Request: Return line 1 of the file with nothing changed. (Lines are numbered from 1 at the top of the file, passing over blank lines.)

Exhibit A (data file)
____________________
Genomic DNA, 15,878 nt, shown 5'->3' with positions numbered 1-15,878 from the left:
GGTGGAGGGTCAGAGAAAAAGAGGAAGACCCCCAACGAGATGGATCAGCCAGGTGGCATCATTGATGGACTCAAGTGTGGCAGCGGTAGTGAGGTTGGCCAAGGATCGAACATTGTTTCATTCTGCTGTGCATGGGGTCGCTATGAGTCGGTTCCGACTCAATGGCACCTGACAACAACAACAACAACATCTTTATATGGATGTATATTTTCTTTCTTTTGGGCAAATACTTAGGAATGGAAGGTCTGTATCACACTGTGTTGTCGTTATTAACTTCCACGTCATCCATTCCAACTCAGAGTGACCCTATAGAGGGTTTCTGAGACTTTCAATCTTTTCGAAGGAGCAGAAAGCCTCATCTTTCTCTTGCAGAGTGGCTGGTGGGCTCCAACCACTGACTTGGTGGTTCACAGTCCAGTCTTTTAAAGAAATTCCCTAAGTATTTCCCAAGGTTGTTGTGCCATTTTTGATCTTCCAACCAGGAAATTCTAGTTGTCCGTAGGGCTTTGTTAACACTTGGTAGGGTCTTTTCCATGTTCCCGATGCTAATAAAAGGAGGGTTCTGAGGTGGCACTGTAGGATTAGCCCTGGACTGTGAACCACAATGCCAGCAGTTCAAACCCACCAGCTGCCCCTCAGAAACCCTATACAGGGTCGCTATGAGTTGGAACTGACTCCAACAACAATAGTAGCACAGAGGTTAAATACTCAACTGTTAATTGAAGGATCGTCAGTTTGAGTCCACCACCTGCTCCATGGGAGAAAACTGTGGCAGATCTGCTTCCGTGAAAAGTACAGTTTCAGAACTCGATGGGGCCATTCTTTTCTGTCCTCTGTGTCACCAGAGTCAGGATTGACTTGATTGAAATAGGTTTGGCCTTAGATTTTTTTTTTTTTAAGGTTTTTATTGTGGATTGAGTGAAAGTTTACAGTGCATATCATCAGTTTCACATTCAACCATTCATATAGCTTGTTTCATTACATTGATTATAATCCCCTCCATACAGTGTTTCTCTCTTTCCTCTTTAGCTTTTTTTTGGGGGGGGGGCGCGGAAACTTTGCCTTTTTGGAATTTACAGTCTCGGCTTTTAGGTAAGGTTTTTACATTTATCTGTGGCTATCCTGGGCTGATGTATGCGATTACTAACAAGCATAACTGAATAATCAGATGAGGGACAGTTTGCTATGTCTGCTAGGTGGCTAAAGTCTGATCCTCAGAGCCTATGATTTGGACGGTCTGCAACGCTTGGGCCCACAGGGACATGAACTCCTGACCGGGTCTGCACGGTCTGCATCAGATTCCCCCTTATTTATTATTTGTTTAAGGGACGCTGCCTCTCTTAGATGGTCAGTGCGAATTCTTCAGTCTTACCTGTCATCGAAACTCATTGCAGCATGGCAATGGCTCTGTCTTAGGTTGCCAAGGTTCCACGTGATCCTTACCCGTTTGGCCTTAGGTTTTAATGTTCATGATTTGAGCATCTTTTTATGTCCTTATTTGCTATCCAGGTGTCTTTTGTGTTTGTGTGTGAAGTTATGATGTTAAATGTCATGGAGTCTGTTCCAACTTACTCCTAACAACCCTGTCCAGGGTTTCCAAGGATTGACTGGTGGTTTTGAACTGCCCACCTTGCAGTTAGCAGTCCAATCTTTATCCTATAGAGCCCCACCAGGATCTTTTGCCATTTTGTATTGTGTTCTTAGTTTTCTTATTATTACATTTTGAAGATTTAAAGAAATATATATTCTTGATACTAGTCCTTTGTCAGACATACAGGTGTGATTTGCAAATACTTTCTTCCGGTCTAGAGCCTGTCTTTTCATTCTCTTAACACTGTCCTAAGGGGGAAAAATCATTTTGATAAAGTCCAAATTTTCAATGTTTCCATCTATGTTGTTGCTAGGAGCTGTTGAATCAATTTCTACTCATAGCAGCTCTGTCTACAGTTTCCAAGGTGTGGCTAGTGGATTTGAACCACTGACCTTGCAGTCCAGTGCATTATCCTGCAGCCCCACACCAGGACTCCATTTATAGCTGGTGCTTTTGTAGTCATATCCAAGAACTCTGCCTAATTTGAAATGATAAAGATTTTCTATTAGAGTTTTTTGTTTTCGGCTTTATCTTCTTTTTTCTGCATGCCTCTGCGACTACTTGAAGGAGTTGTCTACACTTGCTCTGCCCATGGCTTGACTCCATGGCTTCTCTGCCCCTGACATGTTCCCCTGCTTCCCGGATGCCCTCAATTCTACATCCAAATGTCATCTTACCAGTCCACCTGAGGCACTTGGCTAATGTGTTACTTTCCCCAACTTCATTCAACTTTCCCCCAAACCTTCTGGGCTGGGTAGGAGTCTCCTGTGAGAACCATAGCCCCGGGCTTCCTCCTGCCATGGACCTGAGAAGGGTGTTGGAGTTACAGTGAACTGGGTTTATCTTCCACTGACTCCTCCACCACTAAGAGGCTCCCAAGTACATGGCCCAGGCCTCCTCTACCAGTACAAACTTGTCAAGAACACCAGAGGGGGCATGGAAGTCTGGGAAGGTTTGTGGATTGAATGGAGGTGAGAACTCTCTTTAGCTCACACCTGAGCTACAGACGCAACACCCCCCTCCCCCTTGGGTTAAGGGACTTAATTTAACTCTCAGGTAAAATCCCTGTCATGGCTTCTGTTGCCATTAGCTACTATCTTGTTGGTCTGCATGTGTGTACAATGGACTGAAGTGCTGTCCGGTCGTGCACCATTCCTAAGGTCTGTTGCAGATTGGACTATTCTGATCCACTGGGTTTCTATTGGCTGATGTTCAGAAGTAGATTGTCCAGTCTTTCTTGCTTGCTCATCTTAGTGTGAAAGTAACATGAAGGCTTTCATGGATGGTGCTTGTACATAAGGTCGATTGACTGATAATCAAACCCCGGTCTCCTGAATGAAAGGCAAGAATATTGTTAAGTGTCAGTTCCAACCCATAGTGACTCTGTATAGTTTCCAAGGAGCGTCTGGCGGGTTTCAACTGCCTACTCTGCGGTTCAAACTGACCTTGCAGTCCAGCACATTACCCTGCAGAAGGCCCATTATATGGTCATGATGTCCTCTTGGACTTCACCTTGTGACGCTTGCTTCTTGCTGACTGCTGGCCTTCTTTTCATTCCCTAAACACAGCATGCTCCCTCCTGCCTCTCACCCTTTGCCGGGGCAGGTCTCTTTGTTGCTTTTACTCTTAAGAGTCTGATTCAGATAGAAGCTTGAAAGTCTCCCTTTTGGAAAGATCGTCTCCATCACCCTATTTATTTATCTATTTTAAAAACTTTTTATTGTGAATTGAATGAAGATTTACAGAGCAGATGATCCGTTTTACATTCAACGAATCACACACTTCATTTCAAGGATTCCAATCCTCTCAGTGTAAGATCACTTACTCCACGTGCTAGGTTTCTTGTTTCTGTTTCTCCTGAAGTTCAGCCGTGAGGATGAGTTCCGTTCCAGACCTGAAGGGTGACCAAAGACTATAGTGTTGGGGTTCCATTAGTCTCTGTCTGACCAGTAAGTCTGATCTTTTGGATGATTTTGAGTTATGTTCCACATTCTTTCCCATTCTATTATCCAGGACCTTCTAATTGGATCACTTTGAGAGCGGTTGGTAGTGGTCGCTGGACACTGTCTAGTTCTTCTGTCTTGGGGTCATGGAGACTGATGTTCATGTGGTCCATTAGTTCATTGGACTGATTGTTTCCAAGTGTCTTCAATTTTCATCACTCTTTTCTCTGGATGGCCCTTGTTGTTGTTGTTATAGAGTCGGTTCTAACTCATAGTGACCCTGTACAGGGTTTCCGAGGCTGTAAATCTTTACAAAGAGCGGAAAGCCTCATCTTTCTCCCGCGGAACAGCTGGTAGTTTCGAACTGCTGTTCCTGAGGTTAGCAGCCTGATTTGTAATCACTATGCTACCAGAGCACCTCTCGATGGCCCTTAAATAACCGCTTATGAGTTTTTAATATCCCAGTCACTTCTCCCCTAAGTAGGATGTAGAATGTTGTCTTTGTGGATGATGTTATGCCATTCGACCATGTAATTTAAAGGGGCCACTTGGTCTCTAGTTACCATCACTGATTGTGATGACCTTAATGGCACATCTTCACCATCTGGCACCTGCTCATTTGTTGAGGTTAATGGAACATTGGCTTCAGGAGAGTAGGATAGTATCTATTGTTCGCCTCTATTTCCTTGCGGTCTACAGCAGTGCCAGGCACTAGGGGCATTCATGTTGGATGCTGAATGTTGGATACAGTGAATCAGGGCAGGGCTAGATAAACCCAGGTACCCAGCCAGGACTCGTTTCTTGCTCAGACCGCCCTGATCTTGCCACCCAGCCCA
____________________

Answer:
Genomic DNA, 15,878 nt, shown 5'->3' with positions numbered 1-15,878 from the left: